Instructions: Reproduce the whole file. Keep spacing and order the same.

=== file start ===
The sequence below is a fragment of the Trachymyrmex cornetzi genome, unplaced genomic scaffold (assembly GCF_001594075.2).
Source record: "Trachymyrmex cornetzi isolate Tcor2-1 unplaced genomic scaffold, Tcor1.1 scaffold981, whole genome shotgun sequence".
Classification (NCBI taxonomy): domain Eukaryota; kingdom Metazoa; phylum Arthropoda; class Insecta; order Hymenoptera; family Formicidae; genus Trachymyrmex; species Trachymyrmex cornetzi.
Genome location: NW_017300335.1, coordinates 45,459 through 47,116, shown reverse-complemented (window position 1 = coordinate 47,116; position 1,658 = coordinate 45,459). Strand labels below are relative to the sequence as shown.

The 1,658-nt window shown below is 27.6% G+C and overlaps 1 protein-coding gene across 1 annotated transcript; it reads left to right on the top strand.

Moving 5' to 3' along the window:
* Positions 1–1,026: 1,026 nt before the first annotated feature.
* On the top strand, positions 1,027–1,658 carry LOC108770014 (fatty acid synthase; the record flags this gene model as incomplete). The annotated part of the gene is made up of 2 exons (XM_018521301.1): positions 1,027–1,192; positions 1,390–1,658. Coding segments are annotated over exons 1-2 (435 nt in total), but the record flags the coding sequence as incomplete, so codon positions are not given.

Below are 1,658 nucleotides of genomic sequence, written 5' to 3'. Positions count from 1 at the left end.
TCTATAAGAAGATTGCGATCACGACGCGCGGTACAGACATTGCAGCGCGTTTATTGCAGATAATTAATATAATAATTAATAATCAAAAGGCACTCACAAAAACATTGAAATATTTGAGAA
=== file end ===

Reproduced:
The sequence below is a fragment of the Trachymyrmex cornetzi genome, unplaced genomic scaffold (assembly GCF_001594075.2).
Source record: "Trachymyrmex cornetzi isolate Tcor2-1 unplaced genomic scaffold, Tcor1.1 scaffold981, whole genome shotgun sequence".
Classification (NCBI taxonomy): domain Eukaryota; kingdom Metazoa; phylum Arthropoda; class Insecta; order Hymenoptera; family Formicidae; genus Trachymyrmex; species Trachymyrmex cornetzi.
Genome location: NW_017300335.1, coordinates 45,459 through 47,116, shown reverse-complemented (window position 1 = coordinate 47,116; position 1,658 = coordinate 45,459). Strand labels below are relative to the sequence as shown.

The 1,658-nt window shown below is 27.6% G+C and overlaps 1 protein-coding gene across 1 annotated transcript; it reads left to right on the top strand.

Moving 5' to 3' along the window:
* Positions 1–1,026: 1,026 nt before the first annotated feature.
* On the top strand, positions 1,027–1,658 carry LOC108770014 (fatty acid synthase; the record flags this gene model as incomplete). The annotated part of the gene is made up of 2 exons (XM_018521301.1): positions 1,027–1,192; positions 1,390–1,658. Coding segments are annotated over exons 1-2 (435 nt in total), but the record flags the coding sequence as incomplete, so codon positions are not given.

Below are 1,658 nucleotides of genomic sequence, written 5' to 3'. Positions count from 1 at the left end.
TCTATAAGAAGATTGCGATCACGACGCGCGGTACAGACATTGCAGCGCGTTTATTGCAGATAATTAATATAATAATTAATAATCAAAAGGCACTCACAAAAACATTGAAATATTTGAGAA